Bright Fluorescence


Detection of inflammation and bacterial sepsis

Soluble CD163 ELISA assay for measuring Macrophage and Monocyte Activation

Key benefits

  • Analyze soluble CD163 levels in serum and plasma
  • Complete ELISA kit
  • Standardized and quantitative
  • Based on the two most published soluble CD163 ELISA protocols


  • Assay completed within 4 hours
  • Use of fully characterized recombinant CD163 protein as standard
  • Only 10 uL of sample is needed
  • Pre-coated ELISA plates


  • Detection and monitoring of macrophage activation syndromes
  • Detection of myeloproliferative diseases and hemophagocytic syndrome
  • Risk-marker in low-grade inflammatory states
  • Prognostic marker in sepsis and liver-disease
  • Monitoring of sepsis combined with leukocyte CD163 and CD64 expression
  • Association with post-infectious recovery phase and declining inflammation

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Product code: IQP-383


CD163 is a membrane protein and member of the group B Scavenger Receptor Cysteine-Rich super family specifically expressed on peripheral blood monocytes and macrophages. A particularly high expression is seen in macrophages of the ‘alternative activation’ phenotype playing a major role in dampening the inflammatory response and in scavenging components of damaged cells.
CD163 functions as the receptor for Haptoglobin-hemoglobin complexes, and furthermore CD163 is involved in the regulation of inflammation.

Macrophages play a central role in the host response to infection and tissue damage, and are furthermore important in the pathogenesis of autoimmune diseases and cancer.

Measurement of sCD163 may be a valuable marker in diseases with macrophage and/or monocyte involvement, such as macrophage activation syndromes (e.g. hemophagocytic syndrome), infections, liver disease, auto-immune disease, atherosclerosis and cancer. Additionally, CD163 positive macrophages constitute a mayor cell subpopulation in human term placenta suggesting a role for the placenta functioning as an active immunosuppressive biological barrier between mother and fetus.

Principle of Macro163™

The assay is based on the principle of the sandwich ELISA. A polyclonal antibody recognizing CD163 is immobilized on the surface of a microtiterplate.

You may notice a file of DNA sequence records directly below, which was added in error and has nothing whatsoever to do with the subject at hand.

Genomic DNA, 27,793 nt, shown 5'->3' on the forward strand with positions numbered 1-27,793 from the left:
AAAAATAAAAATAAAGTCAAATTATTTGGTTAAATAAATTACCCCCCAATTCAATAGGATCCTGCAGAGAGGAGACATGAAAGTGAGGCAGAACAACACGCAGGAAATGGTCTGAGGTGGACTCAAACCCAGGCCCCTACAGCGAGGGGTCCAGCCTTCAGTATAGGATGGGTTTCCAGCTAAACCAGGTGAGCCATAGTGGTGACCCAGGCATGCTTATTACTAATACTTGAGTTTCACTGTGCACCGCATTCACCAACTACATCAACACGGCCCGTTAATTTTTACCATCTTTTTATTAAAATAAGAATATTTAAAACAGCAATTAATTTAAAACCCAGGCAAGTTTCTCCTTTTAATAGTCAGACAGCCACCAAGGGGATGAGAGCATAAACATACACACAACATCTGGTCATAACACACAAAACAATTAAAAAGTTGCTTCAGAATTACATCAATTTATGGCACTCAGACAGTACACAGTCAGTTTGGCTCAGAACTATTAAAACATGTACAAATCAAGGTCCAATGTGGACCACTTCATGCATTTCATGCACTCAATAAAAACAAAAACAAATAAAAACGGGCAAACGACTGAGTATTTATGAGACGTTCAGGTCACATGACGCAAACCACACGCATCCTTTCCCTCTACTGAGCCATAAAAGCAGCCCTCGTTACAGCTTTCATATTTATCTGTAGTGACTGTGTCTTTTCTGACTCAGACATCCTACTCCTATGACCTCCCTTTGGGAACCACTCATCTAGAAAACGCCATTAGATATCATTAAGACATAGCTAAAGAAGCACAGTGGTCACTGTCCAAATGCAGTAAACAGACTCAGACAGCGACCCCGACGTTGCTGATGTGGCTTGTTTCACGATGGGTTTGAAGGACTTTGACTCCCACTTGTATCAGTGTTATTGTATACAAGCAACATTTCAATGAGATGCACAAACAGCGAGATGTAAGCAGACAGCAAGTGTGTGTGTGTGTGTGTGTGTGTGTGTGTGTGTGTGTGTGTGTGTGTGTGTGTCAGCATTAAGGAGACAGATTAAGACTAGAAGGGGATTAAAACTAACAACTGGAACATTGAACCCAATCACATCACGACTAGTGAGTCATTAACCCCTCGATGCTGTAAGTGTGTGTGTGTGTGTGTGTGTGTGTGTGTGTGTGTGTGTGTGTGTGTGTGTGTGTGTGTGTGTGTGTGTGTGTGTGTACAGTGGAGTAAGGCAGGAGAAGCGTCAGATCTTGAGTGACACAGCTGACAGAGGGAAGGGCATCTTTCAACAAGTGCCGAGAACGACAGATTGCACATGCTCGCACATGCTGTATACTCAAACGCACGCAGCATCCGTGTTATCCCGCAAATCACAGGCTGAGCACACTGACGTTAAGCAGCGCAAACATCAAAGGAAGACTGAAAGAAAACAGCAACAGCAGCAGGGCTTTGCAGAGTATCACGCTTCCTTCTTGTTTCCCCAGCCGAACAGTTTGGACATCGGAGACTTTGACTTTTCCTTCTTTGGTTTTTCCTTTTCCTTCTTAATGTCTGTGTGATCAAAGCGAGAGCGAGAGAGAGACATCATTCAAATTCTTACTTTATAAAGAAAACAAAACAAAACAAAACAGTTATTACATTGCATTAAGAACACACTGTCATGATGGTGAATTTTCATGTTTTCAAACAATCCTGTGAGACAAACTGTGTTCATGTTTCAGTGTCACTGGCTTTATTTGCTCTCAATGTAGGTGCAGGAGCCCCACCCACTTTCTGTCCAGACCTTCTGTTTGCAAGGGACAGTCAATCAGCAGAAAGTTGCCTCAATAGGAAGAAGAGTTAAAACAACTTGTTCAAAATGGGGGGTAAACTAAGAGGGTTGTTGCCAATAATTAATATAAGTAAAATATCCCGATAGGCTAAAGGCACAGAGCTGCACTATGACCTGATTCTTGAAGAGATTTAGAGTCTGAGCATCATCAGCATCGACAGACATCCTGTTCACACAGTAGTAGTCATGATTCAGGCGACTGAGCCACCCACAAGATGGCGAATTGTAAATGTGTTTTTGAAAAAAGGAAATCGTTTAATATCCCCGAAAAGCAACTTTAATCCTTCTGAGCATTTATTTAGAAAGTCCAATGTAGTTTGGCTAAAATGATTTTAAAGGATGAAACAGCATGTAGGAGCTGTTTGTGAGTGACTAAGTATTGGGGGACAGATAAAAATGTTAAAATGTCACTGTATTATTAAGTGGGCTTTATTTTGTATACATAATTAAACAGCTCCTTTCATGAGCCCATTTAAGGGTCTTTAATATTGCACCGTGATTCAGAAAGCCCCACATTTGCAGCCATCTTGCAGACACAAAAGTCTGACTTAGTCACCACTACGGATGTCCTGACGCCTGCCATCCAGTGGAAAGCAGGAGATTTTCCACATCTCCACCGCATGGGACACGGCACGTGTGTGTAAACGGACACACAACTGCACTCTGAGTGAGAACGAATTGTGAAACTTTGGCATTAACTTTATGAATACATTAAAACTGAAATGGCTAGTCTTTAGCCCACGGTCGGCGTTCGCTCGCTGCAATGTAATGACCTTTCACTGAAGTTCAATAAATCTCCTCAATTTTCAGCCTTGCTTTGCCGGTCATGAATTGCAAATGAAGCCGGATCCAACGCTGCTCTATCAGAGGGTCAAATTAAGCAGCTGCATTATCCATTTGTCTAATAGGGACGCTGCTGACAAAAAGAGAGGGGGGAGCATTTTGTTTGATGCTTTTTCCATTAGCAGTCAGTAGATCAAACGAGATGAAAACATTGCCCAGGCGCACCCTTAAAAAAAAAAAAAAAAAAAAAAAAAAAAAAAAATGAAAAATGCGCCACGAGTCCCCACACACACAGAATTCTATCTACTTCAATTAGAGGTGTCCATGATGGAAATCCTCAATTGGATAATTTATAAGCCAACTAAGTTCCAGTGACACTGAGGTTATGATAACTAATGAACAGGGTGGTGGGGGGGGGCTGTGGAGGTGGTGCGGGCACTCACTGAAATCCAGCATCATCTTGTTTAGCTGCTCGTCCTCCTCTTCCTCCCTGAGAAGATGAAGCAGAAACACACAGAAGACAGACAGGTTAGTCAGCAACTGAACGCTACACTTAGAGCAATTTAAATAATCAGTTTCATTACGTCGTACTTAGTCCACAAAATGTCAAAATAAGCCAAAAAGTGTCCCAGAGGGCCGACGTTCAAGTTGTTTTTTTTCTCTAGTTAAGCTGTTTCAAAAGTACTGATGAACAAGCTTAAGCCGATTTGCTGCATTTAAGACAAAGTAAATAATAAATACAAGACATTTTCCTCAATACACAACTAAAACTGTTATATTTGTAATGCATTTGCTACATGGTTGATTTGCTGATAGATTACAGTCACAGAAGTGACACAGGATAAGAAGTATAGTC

After incubation with the sample or recombinant CD163 standard a second biotinylated monoclonal antibody recognizing CD163 is added. Detection of the latter is done by adding streptavidin-HRP. Using TMB (3, 3’, 5, 5’-tetramethylbenzidine) as substrate for the enzyme HRP, the amount of sCD163 protein can be quantified.

Intended use

  • This Macro163™ kit is intended for the quantification of soluble CD163 (sCD163) in serum or plasma samples.
  • The Macro163™ assay has been validated for serum and plasma measurements but can also be applied to other biological fluids like synovial fluid, ascites fluid, pleural fluid, cerebrospinal fluid and cell-supernatants.
  • Designed for research purposes only.

General information about CD163

Moestrup et al., CD163: a regulated hemoglobin scavenger receptor with a role in the anti‐inflammatory response (2004).

Møller et al., Monitoring macrophage activation by soluble CD163 in plasma (2008).

Weiss et al., Soluble CD163: An age-dependent, anti-inflammatory biomarker predicting outcome in sepsis (2006).

Skytthe et al., Targeting of CD163+ Macrophages in Inflammatory and Malignant Diseases (2020)


Product specific references

Le Hingrat et al, Prolonged experimental CD4+ T-cell depletion does not cause disease progression in SIV-infected African green monkeys (2023)

Harper et al., Interleukin-10 contributes to reservoir establishment and persistence in SIV-infected macaques treated with antiretroviral therapy (2022).

Vitalle et al., altered expression of CD300a inhibitory receptor on CD4+ T cells from human immunodeficiency virus-1-infected patients: association with disease progression markers (2018).

Hearps et al., Persistence of activated and adaptive-like NK cells in HIV+ individuals despite 2 Years of suppressive combination antiretroviral Therapy (2017).

Ananworanich et al., . Soluble CD163 and monocyte populations in response to antiretroviral therapy and in relationship with neuropsychological testing among HIV-infected children (2015).

O’Halloran et al., The effect of initiation of antiretroviral therapy on monocyte, endothelial and platelet function in HIV-1 infection (2015).

Schaer et al., Soluble hemoglobin–haptoglobin scavenger receptor CD163 as a lineage-specific marker in the reactive hemophagocytic syndrome (2014).

Torres et al., Protease inhibitor monotherapy is associated with a higher level of monocyte activation, bacterial translocation and inflammation (2014).

Burdo et al., Elevated sCD163 in plasma but not cerebrospinal fluid is a marker of neurocognitive impairment in HIV infection (2013).

Martin et al., Age-associated changes in monocyte and innate immune activation markers occur more rapidly in HIV infected women (2013).

Jude et al., Soluble CD163 serum levels are elevated and correlated with IL-12 and CXCL10 in patients with long-standing rheumatoid arthritis (2012).

Su et al., Diagnostic value of urine sCD163 levels for sepsis and relevant acute kidney injury: a prospective study (2012)

Galea et al., The intrathecal CD163-haptoglobin-hemoglobin scavenging system in subarachnoid hemorrhage (2012).

Burdo et al., Soluble CD163 made by monocyte/macrophages is a novel marker of HIV activity in early and chronic infection prior to and after anti-retroviral therapy (2010).

Kolackova et al., Serum level of sCD163, a soluble receptor for hemoglobin, is influenced by cardiac surgery (2009).

Shakeri-Manesch et al., Diminished upregulation of visceral adipose heme oxygenase-1 correlates with waist-to-hip ratio and insulin resistance (2009).

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